Tips to form a habit

Tips to form a habit

Our life is a result of our habits . For example:

  • How successful we are, is a results of our work habits,
  • Our weight, is a result of our eating habits
  • How fit we are, is a result of our exercise habits
  • How knowledgable we are, is a result of our study habits

What is a habit?

“A habit is a routine of behaviour that is repeated regularly and tends to occur subconsciously”


The construct of a habit has been identified as a habit loop that consists of:

  • Cue – the cue is something that triggers the routine
  • Routine – the action
  • Reward – the enjoyment from the habit. This is the part that makes the action repetitive (makes it a habit).

Tips to form a habit

  • In order to form a habit:
    • Find your Cue or trigger
    • Change your routine – get up at 6am if you want to follow the eat the frog method
    • Be specific in its reward – something that is a treat for you if you perform the habit, like a coffee at your favourite coffee shop


  • Social relationships can help habits stick. If you start a habit in a group it can signal to group that you get it and fit in with the group. So find a group that supports your habit.


  • However, everyone is different. Gretchen Rubin identified four personality types and each one is motivated differently.  Take the four tendencies quiz to find out what motivates you. Find if you are Upholder, Questioner, Obliger, or Rebel.
    • Upholders want to know what should be done. They generally find it easy to form a habit
    • Questioners want justifications. Want to know what they are doing and why
    • Obligers need accountability. Meet outer expectations, but not always inner ones. Most people fall into this category.  They will be motivated by other
    • Rebels want freedom to do something their own way. Meet outer expectations, but not always inner ones. Most people fall into this category


  • James Clear author of Atomic Habits says you need to start small to be successful. He suggests following 5 tips to form a habit by starting with a small habit and incorporating it into your life:
    1. Make it small to start
    2. Increase it gradually (Clear suggests 1% each day)
    3. Break up the habit into chunks that fit into your day. For example two 10 minute meditations or two 30 minute workouts.
    4. Never miss twice – everyone makes mistakes and slips up but top performers get back on track ASAP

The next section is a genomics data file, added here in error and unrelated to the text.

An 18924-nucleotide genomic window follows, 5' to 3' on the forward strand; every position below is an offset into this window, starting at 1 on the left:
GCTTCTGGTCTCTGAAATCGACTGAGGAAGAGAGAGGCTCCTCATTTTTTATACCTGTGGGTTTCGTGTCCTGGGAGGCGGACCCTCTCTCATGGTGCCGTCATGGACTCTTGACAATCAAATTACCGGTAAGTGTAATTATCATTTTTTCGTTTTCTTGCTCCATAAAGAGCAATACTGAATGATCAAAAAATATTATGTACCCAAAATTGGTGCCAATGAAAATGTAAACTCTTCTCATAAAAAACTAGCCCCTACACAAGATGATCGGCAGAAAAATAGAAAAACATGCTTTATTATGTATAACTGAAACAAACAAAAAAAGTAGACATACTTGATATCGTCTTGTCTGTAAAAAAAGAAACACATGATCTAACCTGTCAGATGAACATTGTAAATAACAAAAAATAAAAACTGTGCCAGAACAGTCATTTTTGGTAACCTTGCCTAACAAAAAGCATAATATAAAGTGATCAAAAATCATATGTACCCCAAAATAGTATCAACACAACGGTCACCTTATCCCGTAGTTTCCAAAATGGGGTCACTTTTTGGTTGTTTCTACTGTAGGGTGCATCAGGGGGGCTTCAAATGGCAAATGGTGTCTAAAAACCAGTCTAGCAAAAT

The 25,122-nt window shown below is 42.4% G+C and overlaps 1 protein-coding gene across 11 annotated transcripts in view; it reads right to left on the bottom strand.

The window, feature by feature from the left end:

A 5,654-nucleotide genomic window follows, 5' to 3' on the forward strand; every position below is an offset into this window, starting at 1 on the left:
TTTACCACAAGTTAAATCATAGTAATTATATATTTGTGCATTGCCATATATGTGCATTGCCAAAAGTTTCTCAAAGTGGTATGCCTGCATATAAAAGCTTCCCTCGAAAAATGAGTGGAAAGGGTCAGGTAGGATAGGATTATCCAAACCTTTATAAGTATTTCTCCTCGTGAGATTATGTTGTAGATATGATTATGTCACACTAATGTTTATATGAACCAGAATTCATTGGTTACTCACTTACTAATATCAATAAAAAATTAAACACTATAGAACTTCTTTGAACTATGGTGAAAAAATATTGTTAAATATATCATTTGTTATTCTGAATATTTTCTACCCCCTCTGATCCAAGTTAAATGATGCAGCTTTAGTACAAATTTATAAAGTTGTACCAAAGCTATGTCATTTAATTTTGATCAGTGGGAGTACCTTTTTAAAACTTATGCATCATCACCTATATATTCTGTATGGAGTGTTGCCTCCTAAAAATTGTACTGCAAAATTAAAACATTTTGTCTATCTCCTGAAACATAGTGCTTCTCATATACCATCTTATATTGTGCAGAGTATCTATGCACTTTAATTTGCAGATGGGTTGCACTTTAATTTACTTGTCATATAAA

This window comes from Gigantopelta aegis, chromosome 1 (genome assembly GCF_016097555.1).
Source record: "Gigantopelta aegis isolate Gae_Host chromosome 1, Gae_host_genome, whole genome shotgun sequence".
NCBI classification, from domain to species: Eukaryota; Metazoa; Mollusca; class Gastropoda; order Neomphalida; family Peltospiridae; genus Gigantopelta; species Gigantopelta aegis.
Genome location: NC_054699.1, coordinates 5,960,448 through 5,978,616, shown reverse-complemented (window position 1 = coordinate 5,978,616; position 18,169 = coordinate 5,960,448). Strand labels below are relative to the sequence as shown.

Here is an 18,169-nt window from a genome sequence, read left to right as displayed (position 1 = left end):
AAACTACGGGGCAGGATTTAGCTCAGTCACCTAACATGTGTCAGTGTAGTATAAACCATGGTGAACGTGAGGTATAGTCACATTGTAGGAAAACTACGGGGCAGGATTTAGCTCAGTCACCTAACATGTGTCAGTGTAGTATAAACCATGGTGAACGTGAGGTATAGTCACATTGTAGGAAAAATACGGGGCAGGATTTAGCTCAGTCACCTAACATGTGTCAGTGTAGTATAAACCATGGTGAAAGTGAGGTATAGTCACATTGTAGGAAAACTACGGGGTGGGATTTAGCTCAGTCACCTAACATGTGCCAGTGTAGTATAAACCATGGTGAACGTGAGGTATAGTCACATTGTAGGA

5. Be patient – trust the journey and results will come


  • James also recommends, point and calling – This is when you verbalise what you are doing. For example “I’m going to the gym to get fit and healthy”. The theory here is that the process raises awareness and the task starts to become non-conscious and then habitual.


  • Habit Stacking – put a habit on top of another habit.


  • The 5 second rule by Mel Robbins can help if procrastination sets in.  The idea is that when you are procrastinating, count down from 5, then jump to it, and do it. Count down from 5. For example, if you don’t want to get out of bed. Count 5, 4, 3, 2, 1, then bounce out of bed


  • Eat That Frog by Brian Tracy – prioritise the thing on your to-do list that you don’t want to do.  Do this first.  Mark Twain said if you eat a frog first thing in the morning, then the rest of your day will get better.


  • Visualise your habit. For example post sticky notes on your computer or fridge


  • James Clear indicates that your physical environment and systems decide whether a habit will stick. Try to optimise the starting line make the environment
    • Make your habit specific – Specify your habit in detail. E.g. I want to get up each morning at 6am and go to the gym for 10 minutes
    • Make it easy – have your gym gear ready in the morning
    • Optimise your environment – have your phone away from your bed so you to get up to turn the alarm off
    • Make it attractive – listen to music
    • Make it obvious
    • Make it satisfying – create a habit tracker so you can see your progress see James Clear habit tracker here or simply create your own. Or reward your progress, reward yourself, buy something that you like, book a massage or buy the hand bag that you have had your eye on.


Let’s take an example.  Let’s say you want to start an exercise routine.  Here is how you might approach this habit


Firstly what type of person are you?  Take the Gretchen Rubin Test. Are you influenced by people?  An Upholder or Obliger.  Are you internally influenced? A Questioner or Rebel. This may dictate whether you workout in the gym or at home.


Once you determine this.  You might decide to eat the frog and workout in the morning so you will need

Cue – set the alarm for 6am.

Change your routine – get up at 6am from now on

Reward – if you workout for three days a week, book a massage or buy that new bag you have had your eye on.


Things to make the habit stick

  • Obvious – put your phone in the bathroom so you need to get out of bed to turn the alarm off
  • Attractive – listen to music when you get up on your way to the gym
  • Easy – have your gym gear out and ready to put on
  • Satisfying – get a coffee at your favourite coffee shop at the end of your workout, meet new people


Try applying James Clear’s Atomic Habit principles:

  • Start by going to the gym for 10 minutes then work your way up in 1% increments to 30 minutes then break up your workout into a workout in the morning and a walk at night after work.
  • When you get up say, “I’m going to the gym to get fit and healthy for my body and mind”

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